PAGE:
SNELL answered 78 megawatts, compared to 109 megawatts at Bradley.            
 SSTA 2/6/96                                                                   
                   SB 141 LEGISLATIVE ETHICS                                  
 CHAIRMAN SHARP announced  SB 141   to be up for consideration and             
 they would be starting on section 31.                                         
 JOE DONAHUE, a public member of Legislative Ethics Committee, said            
 the reason for section 31 was to clarify the vote they take is to             
 be kept confidential.                                                         
 SENATOR DONLEY asked if there was anything in existing law that               
 says those functions are private.  MR. DONAHUE answered that the              
 existing law was not clear.                                                   
 MR. DONAHUE said section 32 clarified the discovery aspect. In                
 addition, there are some procedures on releasing some information             
 the committee acquires in the course of its deliberation.                     
 Section 33 concerns attendance in executive sessions and                      
 confidentiality.  They have chosen not to allow legislators into              
 the deliberations.                                                            
 Sections 34 and 35 recommends who the appointing authority is for             
 legislative employees when the violator is a legislative employee             
 and gives the authority to impose sanctions.                                  
 SENATOR DONLEY commented that section 35 is new and it goes through           
 item by item and explains who the appointing authority is.                    
 SENATOR DUNCAN asked, under (b) (1) if some who works for him, as             
 an individual, is the appointing authority considered the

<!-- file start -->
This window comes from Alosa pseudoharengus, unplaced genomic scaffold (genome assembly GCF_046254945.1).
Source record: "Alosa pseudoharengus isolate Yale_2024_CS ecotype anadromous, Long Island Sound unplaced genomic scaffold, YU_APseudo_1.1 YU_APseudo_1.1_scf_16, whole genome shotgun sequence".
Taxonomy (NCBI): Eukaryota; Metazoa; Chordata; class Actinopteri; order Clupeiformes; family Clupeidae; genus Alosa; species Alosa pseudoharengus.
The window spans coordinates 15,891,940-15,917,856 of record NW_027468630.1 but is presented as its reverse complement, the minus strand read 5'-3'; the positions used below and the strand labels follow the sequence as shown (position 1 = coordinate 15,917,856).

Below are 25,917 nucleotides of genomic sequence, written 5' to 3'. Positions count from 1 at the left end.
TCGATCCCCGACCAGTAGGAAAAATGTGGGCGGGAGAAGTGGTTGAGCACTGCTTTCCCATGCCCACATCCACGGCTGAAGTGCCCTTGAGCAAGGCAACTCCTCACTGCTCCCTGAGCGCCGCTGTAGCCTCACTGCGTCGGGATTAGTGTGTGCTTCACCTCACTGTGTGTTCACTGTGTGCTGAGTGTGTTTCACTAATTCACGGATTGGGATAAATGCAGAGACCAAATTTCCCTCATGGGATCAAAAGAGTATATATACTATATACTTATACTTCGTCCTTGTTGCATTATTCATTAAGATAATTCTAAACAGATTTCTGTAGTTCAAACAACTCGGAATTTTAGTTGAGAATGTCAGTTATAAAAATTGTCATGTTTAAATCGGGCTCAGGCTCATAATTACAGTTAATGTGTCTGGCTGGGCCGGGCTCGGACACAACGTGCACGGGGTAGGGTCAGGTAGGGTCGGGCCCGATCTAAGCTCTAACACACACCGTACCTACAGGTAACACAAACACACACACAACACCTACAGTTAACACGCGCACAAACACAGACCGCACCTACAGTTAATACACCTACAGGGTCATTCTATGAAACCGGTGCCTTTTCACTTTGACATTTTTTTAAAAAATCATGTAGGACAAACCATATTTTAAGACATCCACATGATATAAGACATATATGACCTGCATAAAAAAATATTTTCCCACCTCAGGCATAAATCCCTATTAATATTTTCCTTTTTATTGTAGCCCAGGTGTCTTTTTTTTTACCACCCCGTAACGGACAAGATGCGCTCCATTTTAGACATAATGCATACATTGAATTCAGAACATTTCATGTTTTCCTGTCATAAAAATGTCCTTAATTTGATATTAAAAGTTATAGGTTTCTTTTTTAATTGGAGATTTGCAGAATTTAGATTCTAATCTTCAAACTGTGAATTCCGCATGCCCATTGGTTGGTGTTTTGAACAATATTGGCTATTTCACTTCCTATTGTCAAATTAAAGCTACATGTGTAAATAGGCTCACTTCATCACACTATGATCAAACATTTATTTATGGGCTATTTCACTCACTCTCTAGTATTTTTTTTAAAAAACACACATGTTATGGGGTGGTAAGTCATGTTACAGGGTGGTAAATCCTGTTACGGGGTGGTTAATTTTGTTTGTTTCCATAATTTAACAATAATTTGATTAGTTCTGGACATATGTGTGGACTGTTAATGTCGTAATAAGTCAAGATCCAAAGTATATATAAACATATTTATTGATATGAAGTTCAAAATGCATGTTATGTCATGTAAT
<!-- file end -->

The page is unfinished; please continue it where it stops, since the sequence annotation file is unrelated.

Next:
legislative council.  MR. DONAHUE said it would be the legislator,            
 himself.  SENATOR DUNCAN said it didn't say that anywhere and that            
 needed clarification.                                                         
 SENATOR DUNCAN said he wanted individual legislators to have the              
 authority to be the appointing authority for their own members.  He           
 didn't have a problem with the Budget and Audit Committee being the           
 one that oversees fiscal analysts and employees of that Division.             
 Standing committees needed clarification, also.                               
 MR. DONAHUE explained that section 34 says the appointing authority           
 has the power to impose a sanction recommended by the committee or            
 to impose a different sanction.  It is clear they couldn't be                 
 SENATOR DUNCAN said he was concerned that they were changing                  
 something that had been standing for a long time.  Right now the              
 Rules Committee does not dictate who you hire, they tell you how              
 many positions you have.  He didn't want to imply that the Rules              
 Committee has to sign off on who every individual legislator hires.